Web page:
The governing body for Scotch whisky The Scotch Whisky Association Ltd. filed an opposition against a private label distiller LeVecke Corp. over the name “Winter Glen” that it claims the Gaelic term “Glen,” a common Scottish place name that means ‘narrow valley’ and has been extensively used for many years in the marketing of Scotch whisky and forms part of many Scotch whisky distillery names. . .When used to identify applicant’s goods, the word ‘Glen,’ as the dominant feature of the ‘Winter Glen’ mark, constitutes a geographic indication of origin of such goods, . . .As a result, applicant’s proposed use of ‘Winter Glen’ gives the commercial impression that applicant’s goods originate in Scotland, which they do not.”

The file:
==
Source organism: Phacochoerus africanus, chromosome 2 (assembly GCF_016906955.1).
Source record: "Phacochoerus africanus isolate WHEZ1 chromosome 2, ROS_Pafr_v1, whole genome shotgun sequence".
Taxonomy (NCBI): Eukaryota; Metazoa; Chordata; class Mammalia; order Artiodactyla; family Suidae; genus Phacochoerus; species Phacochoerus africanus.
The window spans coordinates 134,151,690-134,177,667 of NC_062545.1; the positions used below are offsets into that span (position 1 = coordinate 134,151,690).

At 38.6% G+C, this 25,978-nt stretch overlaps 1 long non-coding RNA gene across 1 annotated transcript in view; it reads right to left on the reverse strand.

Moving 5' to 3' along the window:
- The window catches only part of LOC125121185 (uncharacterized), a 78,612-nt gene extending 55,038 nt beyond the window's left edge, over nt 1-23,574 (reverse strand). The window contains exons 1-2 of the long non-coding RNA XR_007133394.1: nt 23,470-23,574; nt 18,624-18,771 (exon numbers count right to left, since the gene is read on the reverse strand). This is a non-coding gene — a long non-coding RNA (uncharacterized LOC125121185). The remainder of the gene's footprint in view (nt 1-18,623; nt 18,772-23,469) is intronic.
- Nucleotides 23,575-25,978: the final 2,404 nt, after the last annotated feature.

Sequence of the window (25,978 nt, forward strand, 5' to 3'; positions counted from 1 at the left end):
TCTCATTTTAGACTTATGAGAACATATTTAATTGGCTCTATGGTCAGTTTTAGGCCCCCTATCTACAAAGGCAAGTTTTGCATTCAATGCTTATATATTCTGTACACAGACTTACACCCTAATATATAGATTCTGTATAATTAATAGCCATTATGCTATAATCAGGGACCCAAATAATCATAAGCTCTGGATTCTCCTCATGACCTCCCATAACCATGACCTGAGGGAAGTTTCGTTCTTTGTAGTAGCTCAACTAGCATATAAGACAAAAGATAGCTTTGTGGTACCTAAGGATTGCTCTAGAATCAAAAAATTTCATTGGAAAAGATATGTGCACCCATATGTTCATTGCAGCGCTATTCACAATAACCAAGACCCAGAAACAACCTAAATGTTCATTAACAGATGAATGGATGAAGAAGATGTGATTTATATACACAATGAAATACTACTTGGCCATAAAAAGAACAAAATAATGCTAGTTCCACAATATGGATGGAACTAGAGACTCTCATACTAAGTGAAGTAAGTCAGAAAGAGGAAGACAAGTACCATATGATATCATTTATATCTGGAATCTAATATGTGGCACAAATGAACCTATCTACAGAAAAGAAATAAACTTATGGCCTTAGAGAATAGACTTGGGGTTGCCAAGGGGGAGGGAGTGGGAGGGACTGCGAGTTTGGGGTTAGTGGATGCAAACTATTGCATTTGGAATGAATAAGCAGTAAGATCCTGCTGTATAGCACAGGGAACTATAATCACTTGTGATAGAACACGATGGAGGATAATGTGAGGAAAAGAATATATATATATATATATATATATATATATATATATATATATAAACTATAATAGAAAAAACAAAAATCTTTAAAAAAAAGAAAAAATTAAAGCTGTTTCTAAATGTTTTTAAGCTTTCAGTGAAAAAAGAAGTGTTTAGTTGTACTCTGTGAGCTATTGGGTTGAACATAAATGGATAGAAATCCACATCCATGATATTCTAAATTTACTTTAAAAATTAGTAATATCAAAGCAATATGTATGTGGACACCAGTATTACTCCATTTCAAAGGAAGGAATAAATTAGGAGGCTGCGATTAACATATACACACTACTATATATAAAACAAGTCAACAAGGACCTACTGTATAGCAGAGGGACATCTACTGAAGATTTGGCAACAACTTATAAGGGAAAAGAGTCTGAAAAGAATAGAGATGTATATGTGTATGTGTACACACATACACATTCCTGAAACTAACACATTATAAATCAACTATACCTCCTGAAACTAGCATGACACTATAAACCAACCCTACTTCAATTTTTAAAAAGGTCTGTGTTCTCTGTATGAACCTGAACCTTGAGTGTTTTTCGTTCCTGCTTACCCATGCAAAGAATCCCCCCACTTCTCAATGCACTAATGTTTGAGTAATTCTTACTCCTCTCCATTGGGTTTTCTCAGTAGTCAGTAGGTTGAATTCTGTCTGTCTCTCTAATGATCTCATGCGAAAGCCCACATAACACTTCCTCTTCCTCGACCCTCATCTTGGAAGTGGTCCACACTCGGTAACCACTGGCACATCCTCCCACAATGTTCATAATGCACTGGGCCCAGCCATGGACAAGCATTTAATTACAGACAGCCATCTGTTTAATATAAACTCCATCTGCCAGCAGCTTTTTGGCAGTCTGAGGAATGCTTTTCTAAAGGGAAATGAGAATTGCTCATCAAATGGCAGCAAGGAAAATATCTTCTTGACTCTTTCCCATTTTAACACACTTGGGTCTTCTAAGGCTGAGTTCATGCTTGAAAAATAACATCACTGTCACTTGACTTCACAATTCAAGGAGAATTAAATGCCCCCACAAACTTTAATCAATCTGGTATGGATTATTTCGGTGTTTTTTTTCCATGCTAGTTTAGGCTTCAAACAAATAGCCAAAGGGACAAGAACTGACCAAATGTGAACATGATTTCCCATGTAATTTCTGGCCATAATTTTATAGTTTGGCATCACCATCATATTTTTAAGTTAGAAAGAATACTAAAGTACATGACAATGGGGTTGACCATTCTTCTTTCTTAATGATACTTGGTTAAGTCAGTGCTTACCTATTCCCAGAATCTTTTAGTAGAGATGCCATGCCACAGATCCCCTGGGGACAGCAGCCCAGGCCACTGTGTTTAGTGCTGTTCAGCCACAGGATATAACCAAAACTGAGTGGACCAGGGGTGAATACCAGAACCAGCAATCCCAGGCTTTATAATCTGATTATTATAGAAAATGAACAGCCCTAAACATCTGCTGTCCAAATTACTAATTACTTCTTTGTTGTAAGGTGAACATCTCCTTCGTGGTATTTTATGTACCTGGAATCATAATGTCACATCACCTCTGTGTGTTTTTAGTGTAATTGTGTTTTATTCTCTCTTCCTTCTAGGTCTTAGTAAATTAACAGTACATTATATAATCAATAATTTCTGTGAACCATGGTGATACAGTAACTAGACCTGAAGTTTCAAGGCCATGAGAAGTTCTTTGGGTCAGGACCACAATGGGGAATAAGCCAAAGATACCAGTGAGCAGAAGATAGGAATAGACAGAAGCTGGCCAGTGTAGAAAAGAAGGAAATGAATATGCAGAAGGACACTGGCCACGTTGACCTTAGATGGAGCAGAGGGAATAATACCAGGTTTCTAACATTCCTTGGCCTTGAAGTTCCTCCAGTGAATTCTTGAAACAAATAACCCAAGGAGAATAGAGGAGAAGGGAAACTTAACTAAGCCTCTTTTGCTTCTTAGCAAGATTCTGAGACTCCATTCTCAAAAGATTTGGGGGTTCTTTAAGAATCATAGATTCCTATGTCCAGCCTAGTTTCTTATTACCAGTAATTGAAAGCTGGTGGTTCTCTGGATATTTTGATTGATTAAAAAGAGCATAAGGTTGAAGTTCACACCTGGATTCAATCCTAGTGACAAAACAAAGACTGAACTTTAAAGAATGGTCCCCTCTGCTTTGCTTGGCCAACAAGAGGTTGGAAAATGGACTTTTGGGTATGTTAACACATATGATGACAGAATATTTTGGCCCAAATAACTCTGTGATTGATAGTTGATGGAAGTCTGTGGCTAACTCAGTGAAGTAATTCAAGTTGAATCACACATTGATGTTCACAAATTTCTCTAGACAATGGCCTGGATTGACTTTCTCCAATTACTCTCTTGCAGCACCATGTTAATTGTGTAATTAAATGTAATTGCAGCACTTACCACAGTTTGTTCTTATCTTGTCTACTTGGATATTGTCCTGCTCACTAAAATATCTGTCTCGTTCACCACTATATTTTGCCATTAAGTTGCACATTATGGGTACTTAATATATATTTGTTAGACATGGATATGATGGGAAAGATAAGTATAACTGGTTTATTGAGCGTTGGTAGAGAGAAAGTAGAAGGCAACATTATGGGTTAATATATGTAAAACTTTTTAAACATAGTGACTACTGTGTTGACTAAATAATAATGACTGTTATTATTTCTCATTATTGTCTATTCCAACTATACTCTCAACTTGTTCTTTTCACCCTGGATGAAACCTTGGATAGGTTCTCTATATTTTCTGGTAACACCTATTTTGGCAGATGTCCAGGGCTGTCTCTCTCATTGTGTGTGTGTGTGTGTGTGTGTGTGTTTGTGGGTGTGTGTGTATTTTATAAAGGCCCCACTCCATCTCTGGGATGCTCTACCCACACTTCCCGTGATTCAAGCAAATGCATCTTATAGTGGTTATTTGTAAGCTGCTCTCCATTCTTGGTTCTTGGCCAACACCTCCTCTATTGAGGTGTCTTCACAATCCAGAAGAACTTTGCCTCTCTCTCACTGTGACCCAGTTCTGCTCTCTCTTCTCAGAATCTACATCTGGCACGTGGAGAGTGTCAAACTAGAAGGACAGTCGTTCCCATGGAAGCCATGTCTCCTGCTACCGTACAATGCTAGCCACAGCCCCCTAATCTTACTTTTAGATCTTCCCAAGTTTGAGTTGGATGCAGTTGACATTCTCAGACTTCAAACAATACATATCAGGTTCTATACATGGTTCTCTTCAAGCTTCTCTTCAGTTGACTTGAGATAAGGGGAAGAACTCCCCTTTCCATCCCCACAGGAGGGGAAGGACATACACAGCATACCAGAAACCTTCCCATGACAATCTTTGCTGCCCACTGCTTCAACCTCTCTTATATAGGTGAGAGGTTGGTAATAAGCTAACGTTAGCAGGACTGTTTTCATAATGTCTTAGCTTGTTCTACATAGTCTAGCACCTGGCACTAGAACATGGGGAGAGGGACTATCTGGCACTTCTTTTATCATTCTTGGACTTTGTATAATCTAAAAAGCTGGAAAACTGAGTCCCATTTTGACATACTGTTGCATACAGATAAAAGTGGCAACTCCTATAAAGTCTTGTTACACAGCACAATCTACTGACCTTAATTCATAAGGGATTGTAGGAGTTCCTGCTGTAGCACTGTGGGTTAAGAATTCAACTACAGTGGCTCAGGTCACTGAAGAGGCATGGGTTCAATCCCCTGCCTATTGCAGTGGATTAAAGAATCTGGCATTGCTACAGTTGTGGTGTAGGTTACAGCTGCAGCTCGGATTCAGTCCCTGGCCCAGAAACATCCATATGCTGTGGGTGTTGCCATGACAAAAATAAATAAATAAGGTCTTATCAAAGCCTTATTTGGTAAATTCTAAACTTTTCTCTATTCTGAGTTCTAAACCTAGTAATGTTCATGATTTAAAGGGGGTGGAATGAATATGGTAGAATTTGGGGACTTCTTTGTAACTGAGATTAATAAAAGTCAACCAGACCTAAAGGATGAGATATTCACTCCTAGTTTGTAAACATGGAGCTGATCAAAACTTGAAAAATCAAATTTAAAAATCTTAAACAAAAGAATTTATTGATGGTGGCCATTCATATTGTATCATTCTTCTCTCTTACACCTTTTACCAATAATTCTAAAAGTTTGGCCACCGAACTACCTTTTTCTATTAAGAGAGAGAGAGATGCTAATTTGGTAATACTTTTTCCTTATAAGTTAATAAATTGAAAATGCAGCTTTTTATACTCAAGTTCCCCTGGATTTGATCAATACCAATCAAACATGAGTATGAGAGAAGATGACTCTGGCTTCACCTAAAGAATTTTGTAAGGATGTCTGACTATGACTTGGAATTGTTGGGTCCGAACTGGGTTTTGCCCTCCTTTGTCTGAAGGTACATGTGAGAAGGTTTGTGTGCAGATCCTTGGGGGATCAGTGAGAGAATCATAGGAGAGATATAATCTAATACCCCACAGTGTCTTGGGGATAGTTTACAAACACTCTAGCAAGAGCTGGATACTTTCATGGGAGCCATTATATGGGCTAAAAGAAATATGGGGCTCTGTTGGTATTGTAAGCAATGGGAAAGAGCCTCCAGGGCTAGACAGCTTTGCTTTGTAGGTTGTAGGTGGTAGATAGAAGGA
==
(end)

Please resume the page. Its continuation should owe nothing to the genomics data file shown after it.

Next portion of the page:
The Scotch Whisky Association Ltd. also opposed Sazerac’s application to register “Piperdean” arguing the name was “closely associated by the public with Scotland.” It cited bagpipers and the historic Battle of Piperdean, fought in Scotland, as evidence. It also argued that the distilled spirit was not scotch whiskey and this would deceived the public and that allowing such brand “would damage the goodwill and image of Scotch whisky that has been developed over hundreds of years by Scotch whisky producers.”
The issue for the Trademark Appeals Board in these two cases is whether the average American consumer would associate the term Glen with Scotland and be deceived by mistakenly assume the product originated from Scotland rather than the U.S.
The case numbers are 91239756 and 91226708.